We conceptualizes development as something done to individuals and communities, rather than with or by them. This paternalism of government/ NGO / Religious leaders is ethically flawed; the fact that it often fails to achieve development outcomes only adds to the case against it. Development is a slow process. As once Russian scientist once said: ‘‘Ice forms instantly, but the process of forming the ice is slow and invisible." There must be feeling of being partners in progress rather than development being thrust from above. We have to ask tough questions - Is goal of development to help developing countries catch up to and copy developed countries ? What is development for a tribal boy ? Is development economic only ? Unless we answer such questions, there isn't much hope in the fast changing world for the tribal.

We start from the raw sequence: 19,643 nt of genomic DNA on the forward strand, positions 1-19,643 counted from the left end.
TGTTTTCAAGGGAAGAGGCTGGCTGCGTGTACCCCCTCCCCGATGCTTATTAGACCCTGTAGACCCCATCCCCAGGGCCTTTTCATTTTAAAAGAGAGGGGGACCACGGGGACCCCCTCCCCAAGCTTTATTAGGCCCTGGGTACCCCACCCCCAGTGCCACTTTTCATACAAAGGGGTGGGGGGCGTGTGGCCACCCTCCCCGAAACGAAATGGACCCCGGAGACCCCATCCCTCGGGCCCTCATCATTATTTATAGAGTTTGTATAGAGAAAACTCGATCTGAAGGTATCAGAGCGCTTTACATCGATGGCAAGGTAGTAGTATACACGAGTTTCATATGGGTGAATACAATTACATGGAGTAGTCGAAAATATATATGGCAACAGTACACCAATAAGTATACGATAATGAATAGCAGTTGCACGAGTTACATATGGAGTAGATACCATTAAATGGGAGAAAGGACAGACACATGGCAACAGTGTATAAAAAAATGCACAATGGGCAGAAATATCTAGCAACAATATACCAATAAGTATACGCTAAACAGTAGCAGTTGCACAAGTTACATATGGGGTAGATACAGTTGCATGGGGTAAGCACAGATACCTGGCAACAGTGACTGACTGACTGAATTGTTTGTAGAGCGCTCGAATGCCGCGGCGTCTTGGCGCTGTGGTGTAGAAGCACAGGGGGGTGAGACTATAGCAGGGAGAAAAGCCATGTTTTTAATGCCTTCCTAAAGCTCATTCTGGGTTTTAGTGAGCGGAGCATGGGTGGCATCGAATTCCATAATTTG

Tuesday, September 29, 2015

Career Advice

1. Upton Sinclair -: “It is difficult to get a man to understand something, when his salary depends on his not understanding it. ”

2. Interest on debts grow without rain. :- Yiddish Proverb

3. Ability is nothing without opportunity.  :– Unknown

4. Forget the risk and take the fall, if it’s what you want, then it’s worth the fall. :– Unknown

5. Negative choices are our worst choices. :- Unknown